Redefining graduate employability and work-integrated learning: Proposals for effective higher education in disrupted economies
Keywords:graduate employability, work-integrated disruption, higher education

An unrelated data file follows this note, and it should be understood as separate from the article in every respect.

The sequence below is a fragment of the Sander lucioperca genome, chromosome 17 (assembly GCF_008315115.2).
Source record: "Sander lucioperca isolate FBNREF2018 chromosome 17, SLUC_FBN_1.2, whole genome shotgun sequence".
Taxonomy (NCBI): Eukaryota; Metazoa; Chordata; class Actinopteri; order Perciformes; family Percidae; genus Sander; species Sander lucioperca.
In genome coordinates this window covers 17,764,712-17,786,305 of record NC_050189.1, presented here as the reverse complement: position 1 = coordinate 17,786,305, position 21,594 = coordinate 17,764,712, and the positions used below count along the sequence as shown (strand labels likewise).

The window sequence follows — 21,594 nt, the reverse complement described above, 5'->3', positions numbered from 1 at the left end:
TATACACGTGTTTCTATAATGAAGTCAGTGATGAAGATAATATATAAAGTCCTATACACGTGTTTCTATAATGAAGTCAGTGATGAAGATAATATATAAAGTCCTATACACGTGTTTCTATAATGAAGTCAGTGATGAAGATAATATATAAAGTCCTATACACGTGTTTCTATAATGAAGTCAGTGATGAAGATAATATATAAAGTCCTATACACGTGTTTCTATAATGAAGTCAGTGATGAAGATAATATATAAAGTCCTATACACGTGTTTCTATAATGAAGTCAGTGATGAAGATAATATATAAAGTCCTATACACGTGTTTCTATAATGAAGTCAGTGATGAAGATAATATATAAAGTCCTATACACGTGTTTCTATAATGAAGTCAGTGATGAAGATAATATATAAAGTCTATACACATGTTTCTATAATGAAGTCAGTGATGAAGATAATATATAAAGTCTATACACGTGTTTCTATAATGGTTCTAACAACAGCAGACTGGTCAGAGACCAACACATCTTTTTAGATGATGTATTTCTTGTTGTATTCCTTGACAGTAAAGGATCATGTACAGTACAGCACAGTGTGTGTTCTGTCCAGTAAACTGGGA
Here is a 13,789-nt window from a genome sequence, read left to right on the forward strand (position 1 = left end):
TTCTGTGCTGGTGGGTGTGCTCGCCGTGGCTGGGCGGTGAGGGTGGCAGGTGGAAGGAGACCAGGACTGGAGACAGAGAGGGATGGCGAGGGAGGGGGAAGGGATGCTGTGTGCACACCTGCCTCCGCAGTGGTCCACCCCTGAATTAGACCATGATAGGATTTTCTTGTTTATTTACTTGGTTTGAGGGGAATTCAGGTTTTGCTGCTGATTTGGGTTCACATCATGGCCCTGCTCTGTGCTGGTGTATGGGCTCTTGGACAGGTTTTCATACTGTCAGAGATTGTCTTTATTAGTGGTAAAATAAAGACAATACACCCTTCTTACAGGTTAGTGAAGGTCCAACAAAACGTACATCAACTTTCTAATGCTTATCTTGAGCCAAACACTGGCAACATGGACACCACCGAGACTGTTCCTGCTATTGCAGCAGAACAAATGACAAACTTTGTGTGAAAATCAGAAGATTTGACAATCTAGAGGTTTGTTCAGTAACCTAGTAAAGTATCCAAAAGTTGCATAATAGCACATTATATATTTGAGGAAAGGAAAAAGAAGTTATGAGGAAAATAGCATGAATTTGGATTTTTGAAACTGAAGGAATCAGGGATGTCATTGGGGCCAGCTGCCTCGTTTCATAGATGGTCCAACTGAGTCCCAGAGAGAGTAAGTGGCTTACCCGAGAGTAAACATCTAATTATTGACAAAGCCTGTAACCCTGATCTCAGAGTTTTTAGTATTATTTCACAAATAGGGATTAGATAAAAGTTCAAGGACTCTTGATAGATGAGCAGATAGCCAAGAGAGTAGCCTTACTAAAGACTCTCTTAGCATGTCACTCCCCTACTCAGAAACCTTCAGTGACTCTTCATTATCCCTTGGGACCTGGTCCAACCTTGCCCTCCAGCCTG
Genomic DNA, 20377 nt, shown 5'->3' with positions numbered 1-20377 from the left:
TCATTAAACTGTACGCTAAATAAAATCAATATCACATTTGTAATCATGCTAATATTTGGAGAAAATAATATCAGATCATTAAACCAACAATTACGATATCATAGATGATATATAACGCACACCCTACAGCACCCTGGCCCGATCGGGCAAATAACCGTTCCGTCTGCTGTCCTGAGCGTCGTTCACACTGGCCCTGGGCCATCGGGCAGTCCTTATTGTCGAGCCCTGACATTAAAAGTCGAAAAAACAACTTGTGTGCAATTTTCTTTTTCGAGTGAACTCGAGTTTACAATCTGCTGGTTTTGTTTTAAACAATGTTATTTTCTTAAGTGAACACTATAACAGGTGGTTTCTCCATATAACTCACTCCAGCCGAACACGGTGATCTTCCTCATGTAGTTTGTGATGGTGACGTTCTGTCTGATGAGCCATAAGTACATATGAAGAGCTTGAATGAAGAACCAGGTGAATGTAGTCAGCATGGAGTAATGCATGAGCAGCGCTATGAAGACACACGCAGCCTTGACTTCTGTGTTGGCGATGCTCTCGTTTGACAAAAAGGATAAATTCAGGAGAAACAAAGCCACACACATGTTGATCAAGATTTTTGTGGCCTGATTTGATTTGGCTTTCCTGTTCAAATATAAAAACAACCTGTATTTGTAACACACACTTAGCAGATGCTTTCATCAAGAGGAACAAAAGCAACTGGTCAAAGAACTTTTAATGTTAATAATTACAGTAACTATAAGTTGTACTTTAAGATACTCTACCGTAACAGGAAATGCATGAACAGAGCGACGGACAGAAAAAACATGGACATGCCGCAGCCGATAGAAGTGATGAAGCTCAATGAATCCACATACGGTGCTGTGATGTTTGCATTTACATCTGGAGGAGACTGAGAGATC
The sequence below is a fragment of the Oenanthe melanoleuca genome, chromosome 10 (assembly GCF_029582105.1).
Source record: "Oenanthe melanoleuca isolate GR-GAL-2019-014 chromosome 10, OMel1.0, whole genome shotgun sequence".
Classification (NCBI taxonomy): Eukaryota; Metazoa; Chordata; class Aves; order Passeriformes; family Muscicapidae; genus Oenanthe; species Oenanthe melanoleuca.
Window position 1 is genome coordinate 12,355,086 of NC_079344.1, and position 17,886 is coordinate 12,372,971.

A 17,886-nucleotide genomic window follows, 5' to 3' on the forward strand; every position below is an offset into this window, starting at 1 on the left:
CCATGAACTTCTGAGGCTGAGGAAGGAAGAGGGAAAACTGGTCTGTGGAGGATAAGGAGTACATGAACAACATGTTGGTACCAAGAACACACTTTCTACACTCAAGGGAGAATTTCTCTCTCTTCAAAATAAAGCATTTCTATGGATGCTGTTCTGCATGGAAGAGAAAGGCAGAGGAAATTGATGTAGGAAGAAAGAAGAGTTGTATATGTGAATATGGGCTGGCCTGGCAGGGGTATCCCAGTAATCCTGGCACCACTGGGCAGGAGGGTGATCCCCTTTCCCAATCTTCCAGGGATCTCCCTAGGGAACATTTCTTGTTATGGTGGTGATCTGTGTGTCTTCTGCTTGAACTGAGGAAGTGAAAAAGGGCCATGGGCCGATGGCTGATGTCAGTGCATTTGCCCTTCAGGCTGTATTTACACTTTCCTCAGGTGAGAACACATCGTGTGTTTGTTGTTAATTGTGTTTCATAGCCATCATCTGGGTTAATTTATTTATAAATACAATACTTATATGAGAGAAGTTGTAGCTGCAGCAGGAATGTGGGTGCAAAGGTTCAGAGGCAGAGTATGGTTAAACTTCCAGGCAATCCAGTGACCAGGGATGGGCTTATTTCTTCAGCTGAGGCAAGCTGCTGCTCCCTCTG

Employability features more prominently on the agenda of higher education institutions when the economy falters or changes: the majority of students, and their families, expect a degree to deliver a career pathway as well as an education. This paper explores some of the trends and predictions in the rapidly changing world of work and proposes a re-worked definition of employability (based on Yorke’s widely-accepted definition from 2006): that employability means that students and graduates can discern, acquire, adapt and continually enhance the skills, understandings and personal attributes that make them more likely to find and create meaningful paid and unpaid work that benefits themselves, the workforce, the community and the economy. Likewise, work-integrated learning requires sharper definition than an ‘umbrella term’. This paper proposes that work-integrated learning includes a range of learning tasks that either resemble those expected of working graduates in their early careers, or are proximal to the workplaces or spaces, physical or digital, where professional work occurs. Determining the appropriate spread of tasks across a degree is best done by mapping assessments, ensuring there are more high level tasks in the latter years so that students are prompted to focus on the skills, understandings and personal attributes that make them more likely to find and create meaningful paid and unpaid work that benefits themselves, the workforce, the community and the economy.
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